According to Gérard Larcher, France’s employment minister, polygamy is one reason for the large-scale rioting in his country. The minister told the Financial Times that multiple marriages among immigrants lead to anti-social behaviour among youths who lack a father figure. This makes employers wary of hiring ethnic minorities. “If people are not employable, they will not be employed,” he explained. Bernard Accoyer, a leading parliamentarian of the governing UMP, told French radio that children from large polygamous families have problems integrating into mainstream society. He said polygamy leads to “an inability to provide an education as it is needed in an organised, normative society like in Europe and notably France.”
Polygamy in France is illegal but authorities tolerate the existence of an estimated 30,000 families in which there is more than one wife. As these are large families, up to 250,000 people may live in such a family. Most of them come from North and sub-Saharan African countries such as Algeria, Mali and Senegal, where the practice is legal. The French authorities freely granted visas to family members of immigrants until 1993, when former interior minister Charles Pasqua, who was decried as a “hardline rightwinger,” banned visas for more than one spouse. Many wives, however, continued to enter illegally, while the government relaxed its stance after protests.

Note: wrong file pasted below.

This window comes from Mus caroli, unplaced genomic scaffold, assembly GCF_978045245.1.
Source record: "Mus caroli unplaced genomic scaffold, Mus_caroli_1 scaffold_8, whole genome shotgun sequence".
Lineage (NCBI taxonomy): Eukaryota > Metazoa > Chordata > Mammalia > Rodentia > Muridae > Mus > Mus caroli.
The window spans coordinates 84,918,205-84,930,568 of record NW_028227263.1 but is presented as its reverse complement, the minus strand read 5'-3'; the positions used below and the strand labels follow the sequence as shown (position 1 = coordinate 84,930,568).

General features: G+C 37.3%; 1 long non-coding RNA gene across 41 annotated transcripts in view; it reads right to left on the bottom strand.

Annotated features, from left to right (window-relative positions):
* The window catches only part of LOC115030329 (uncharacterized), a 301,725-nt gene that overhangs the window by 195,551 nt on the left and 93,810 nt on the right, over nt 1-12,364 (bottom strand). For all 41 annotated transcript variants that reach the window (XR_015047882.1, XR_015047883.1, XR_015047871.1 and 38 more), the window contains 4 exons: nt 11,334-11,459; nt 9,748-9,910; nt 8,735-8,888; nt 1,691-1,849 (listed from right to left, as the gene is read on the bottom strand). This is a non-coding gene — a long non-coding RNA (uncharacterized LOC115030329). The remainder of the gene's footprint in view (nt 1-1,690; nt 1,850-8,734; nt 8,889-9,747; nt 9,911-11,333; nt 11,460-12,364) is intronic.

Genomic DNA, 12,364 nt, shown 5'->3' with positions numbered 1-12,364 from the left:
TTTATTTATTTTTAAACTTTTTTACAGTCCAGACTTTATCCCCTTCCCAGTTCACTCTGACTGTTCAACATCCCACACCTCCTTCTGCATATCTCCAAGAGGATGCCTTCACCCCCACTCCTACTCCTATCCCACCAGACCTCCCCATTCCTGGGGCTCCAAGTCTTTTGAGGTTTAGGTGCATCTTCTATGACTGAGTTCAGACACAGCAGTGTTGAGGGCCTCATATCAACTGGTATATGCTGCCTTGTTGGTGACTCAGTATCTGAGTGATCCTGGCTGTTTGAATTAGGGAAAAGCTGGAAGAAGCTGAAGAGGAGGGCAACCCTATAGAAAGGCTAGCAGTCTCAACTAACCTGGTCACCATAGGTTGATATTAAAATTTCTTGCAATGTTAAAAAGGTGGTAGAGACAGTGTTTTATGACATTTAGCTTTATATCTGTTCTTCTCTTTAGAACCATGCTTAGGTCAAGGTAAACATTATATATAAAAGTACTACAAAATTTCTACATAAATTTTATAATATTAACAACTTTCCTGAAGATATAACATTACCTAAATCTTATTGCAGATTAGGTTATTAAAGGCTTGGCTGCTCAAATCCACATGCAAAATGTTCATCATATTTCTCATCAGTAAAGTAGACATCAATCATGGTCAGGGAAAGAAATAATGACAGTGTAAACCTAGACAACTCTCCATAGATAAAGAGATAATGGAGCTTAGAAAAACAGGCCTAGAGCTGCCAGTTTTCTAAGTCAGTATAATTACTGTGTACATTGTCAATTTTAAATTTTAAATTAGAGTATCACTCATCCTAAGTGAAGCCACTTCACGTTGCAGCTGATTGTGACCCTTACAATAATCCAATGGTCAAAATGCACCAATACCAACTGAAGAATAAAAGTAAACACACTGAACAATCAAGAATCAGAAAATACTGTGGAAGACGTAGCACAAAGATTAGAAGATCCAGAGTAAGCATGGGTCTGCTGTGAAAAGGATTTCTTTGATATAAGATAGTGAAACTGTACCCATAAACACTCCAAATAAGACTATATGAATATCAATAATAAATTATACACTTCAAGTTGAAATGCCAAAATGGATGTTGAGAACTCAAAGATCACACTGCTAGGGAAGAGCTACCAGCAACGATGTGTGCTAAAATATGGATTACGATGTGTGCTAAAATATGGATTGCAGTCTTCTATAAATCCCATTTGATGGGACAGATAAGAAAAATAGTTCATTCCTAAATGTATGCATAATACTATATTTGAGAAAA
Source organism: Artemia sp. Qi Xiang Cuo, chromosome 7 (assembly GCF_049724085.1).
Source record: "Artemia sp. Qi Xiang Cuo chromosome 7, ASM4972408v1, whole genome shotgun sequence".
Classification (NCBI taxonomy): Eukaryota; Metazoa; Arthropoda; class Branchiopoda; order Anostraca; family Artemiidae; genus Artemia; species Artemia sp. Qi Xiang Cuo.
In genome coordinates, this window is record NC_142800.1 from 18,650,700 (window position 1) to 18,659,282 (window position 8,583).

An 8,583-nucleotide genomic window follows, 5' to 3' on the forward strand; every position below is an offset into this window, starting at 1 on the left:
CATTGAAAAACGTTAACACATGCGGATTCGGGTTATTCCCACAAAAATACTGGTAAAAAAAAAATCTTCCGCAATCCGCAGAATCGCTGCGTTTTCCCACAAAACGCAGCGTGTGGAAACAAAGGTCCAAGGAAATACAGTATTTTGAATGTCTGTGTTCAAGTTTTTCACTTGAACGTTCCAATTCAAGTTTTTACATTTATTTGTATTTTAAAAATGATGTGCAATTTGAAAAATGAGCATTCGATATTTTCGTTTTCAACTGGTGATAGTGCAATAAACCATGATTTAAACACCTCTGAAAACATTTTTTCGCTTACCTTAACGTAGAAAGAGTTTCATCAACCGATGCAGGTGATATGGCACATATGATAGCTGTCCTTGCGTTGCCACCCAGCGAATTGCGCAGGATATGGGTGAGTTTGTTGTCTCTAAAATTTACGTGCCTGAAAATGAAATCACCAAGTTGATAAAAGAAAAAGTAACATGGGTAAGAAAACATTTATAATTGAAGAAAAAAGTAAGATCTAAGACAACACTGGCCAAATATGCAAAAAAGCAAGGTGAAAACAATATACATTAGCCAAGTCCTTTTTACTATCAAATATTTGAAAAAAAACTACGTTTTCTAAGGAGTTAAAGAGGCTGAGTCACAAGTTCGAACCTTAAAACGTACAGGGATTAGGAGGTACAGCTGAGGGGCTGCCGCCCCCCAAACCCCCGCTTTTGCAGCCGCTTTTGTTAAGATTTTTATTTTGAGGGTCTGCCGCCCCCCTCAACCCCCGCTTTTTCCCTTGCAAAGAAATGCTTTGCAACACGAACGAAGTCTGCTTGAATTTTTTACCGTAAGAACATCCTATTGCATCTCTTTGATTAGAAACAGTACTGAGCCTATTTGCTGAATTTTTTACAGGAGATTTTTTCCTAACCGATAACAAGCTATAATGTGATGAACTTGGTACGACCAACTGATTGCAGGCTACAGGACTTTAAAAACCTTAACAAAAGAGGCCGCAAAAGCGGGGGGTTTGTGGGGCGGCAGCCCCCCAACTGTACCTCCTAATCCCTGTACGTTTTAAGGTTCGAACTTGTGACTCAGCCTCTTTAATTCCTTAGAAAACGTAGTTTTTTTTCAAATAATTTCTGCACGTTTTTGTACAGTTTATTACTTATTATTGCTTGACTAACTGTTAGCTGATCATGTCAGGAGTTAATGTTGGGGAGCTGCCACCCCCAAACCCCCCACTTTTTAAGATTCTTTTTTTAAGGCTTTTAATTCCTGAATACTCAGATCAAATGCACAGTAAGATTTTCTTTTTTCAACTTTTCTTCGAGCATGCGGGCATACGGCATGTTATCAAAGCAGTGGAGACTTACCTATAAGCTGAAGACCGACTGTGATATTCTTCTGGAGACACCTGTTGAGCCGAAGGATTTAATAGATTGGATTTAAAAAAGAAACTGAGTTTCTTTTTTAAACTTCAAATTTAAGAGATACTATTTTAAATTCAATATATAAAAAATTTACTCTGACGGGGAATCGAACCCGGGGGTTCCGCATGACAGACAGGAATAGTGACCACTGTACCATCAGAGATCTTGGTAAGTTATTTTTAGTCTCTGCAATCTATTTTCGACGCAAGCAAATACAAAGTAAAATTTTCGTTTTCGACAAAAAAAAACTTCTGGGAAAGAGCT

Polygamous immigrants abuse the social security system by collecting state benefits for several wives. As residency was only granted to polygamous families if the two wives do not live at the same address, these families claim double social housing, family allowances and other social benefits. According to the FT “Mr Larcher’s comments could further fuel the debate and are likely to outrage Muslim and anti-racism groups.” The minister’s comments come as the government considers tightening rules for granting visas and a possible clampdown on polygamous families. The FT fears that “a clampdown, if enforced, could affect families that entered the country before 1993.”
Meanwhile, interior minister Nicolas Sarkozy – another alledgedly “hardline rightwinger” – has started procedures to expel ten rioters from France. Last week Sarkozy announced that foreigners who engage in rioting would be deported. The measure does not apply to minors or to foreigners who have lived in the country for more than 13 years or who have “strong family ties” with France.
The unrest abated further last night. 163 cars were torched and a church was partly destroyed by fire. Police arrested 50 rioters. Brussels, too, claims a “return to the normal situation.” Only three cars were set on fire in Belgium last night. The riots seem to be petering out. As John O’Sullivan commented “Rioters are invariably young men – and usually young men who have not been taught by schools and parents to control their impulses and think ahead. They enjoy rioting. It gives vent to their animal spirits and allows them to loot goods that might otherwise be outside their price range. Political or social grievances give them an excuse to riot; liberal hand-wringing by politicians and the media over those grievances gives them permission to do so. Eventually, however, even rioting gets old.”
Maybe in a few months' time, when rioting will regain the appeal of a novel pastime, they will be back, “giving vent to the animal spirits” which their fathers, with their multiple wives, have never taught them to control.